try and get Fritz back-if he is still alive. His letters were all written
before the last battle at Corinth.
Hugo is very popular with his men. They insist that he should be promoted
to captain. He is still trying to hold off; he wants to know first where
his company will be sent. I think, if Albert had joined here as a common
soldier he would have been promoted to captain by now.
(Note: Albert Loeper, son-in-law, husband of Aline "Hoffbauer"
Loeper, daughter of Mathilda & Friederick G. H. Hoffbauer, Albert joined the
Union Alliance from his residence of Dubuque, Iowa on October 4, 1862 at the age
of 24 years and was assigned to Company M of the 6th Cavalry Regiment of Iowa,
he was promoted to Full Sergeant 2nd Class on June 1, 1865 and Mustered out from
the same company on October 17, 1865 in Sioux City, Iowa.)
Jinni (Note: wife of Hugo Hans Hoffbauer, her true name being Virginia and
daughter-in-law to Mathilda & Friederick G. H. Hoffbauer) doesn't know
what to do. At first, she wanted to go back to Pennsylvania. Then
she considered moving to Davenport.
I don't know if she will stay here. She changes her mind every minute.
Her behavior has become very changeable as well. We can expect her to give
birth any day now.
I am always glad to hear that all of you are in good health. We are doing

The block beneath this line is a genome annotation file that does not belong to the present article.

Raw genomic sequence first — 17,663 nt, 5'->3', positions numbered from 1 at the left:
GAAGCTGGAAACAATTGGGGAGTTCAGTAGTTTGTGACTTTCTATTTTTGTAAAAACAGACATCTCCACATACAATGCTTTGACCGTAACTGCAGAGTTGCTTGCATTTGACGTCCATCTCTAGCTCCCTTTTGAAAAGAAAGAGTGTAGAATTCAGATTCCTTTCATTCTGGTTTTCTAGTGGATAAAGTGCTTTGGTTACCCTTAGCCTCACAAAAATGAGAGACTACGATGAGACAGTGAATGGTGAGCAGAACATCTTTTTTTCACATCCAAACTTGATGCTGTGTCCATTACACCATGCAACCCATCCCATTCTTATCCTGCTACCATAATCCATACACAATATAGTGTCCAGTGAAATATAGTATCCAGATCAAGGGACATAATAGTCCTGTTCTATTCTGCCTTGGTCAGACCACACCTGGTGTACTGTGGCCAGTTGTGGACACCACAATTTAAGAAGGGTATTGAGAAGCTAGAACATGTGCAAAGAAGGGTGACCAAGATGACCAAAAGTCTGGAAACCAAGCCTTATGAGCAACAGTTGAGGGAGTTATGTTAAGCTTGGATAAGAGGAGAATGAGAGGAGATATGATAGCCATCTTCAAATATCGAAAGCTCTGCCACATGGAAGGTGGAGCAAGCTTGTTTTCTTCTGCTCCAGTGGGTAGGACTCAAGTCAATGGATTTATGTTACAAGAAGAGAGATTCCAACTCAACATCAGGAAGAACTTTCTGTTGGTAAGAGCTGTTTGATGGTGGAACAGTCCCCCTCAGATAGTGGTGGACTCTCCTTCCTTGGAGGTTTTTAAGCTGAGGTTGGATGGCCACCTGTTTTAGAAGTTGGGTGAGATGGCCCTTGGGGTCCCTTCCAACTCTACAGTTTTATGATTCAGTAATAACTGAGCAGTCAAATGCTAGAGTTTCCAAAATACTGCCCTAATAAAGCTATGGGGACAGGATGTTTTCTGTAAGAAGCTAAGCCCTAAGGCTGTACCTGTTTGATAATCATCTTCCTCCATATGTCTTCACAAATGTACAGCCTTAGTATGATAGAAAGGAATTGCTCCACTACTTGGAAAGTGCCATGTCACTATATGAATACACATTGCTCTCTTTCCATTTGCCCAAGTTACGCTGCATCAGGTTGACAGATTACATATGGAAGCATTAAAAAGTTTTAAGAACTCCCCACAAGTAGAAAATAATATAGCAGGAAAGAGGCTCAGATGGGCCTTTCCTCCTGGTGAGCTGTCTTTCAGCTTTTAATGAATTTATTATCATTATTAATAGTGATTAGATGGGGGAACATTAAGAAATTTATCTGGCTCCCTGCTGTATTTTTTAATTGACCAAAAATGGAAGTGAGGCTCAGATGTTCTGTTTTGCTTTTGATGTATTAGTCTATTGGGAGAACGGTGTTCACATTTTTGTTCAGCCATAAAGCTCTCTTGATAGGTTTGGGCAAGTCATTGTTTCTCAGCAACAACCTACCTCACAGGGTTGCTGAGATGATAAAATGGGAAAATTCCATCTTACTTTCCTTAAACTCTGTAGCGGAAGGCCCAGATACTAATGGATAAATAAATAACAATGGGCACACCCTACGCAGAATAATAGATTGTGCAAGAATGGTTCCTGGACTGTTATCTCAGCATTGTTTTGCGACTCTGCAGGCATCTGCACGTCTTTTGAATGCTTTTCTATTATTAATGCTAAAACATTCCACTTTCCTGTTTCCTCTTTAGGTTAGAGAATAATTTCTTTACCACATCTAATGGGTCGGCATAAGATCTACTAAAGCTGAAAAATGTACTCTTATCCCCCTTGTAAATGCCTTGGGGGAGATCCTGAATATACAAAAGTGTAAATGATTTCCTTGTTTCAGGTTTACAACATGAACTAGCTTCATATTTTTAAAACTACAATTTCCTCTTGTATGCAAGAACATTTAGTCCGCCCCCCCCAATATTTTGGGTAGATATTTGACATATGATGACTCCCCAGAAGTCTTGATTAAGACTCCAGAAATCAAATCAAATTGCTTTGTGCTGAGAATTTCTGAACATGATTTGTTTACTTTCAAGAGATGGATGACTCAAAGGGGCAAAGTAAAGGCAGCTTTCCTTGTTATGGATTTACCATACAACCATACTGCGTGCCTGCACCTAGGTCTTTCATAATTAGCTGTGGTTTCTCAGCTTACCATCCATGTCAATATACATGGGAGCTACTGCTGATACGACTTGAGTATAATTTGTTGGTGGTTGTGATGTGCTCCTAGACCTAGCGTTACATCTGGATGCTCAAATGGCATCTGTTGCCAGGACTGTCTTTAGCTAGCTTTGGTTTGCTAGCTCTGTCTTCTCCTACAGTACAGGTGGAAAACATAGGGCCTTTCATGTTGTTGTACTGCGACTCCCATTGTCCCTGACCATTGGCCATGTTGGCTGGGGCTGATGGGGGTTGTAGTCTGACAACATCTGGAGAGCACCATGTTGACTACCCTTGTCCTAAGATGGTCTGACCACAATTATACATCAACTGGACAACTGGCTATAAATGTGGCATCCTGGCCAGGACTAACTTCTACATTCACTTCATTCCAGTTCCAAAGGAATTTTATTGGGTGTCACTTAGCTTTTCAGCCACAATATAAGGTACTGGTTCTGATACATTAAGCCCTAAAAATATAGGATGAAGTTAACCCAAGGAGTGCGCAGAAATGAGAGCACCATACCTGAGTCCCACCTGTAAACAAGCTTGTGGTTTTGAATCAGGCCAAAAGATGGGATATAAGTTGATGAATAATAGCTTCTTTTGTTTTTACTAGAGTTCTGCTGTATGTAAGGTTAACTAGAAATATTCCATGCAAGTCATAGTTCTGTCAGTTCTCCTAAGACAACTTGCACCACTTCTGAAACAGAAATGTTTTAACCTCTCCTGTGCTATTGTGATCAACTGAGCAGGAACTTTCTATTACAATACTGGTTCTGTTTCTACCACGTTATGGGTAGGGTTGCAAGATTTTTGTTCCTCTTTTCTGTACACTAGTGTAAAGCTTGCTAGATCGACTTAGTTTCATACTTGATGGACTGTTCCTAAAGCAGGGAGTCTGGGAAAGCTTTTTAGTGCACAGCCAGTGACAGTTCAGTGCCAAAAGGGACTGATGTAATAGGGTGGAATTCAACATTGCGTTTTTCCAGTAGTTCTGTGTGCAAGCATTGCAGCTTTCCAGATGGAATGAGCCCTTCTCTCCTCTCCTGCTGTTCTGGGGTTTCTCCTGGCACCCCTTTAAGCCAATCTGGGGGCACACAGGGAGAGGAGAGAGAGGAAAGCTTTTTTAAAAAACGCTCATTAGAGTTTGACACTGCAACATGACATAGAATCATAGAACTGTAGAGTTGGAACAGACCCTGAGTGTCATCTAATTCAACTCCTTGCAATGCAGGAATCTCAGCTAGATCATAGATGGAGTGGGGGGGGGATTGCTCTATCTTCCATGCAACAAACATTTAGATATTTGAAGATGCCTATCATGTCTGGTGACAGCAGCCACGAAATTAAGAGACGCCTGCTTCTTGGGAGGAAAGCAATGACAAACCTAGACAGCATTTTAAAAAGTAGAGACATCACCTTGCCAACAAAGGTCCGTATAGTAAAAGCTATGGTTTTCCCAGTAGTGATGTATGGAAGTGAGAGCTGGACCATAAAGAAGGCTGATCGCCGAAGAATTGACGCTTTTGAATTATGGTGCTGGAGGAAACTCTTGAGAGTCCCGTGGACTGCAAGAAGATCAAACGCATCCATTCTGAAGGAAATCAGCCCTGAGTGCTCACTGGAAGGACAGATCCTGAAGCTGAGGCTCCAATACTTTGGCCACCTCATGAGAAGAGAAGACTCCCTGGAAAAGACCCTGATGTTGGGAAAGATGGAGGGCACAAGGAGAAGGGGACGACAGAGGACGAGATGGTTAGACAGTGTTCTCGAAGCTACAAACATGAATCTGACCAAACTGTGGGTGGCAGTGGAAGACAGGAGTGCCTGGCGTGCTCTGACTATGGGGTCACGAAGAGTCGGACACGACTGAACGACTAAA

O.K. as well. Father is doing much better again. How is my young
lady doing? Does she still want to have a ham? And the chubby little
butterball seems to be starting to stand up? When will I see them again,
the ones I love so dearly? How did your wine harvest turn out? I
wish I could have seen Junkermann's pleased expression at the sight of a
particularly beautiful bunch of grapes. I wish I could have been there to
watch him take care of the "wine business."
You wrote that you had quite a bit of trouble with your canning goods. So
did I, especially with the crate of peaches. Now I hope that our grapes
won't cause as many problems.
How is Miss Haas doing? Is Emilie a happy bride now? I wish little
Clara was here. Give my regards to both of them, and tell Clara, that
Father would like her to come and visit again as well. What else is new in
Dubuque? Please write again soon. I don't see why we should have
such long breaks between letters.
I have to close for now. I still want to write to Aline. Her
stubborn silence makes me very unhappy. Kindest regards to you and your
dear husband from all of us. Give the little ones a kiss from me.
December 14, 1862
My dear Julchen!
Please forgive me for only writing a short letter to you today. Believe
me, I am so swamped with work, I don't know where to start. The children
badly need new clothes. I have been sick since June and haven't had any
time yet to start sewing again. I will gladly do all the work on my own
again, for we just can't afford the washing woman any longer. Father was
sick as well. Thank goodness he is better again. However, it was
hard on me to try to get everything done. And so I got sick again for
We had a very good time when the boys were here, especially on father's
birthday. They all want to come back for next year's. Hopefully you
and your family will be here as well. God, Julchen, if our boys died, it
would be too terrible for us. (Note: Mathilda is referring to sons Hugo, Karl
" Charles" and Fritz-Frederick W. serving in the Civil War at this
time.) We wouldn't be able to make it without their love and support.
Business is almost at a standstill; the few people left here have no money to
spend. And now we are supposed to make a $20 payment, which we are unable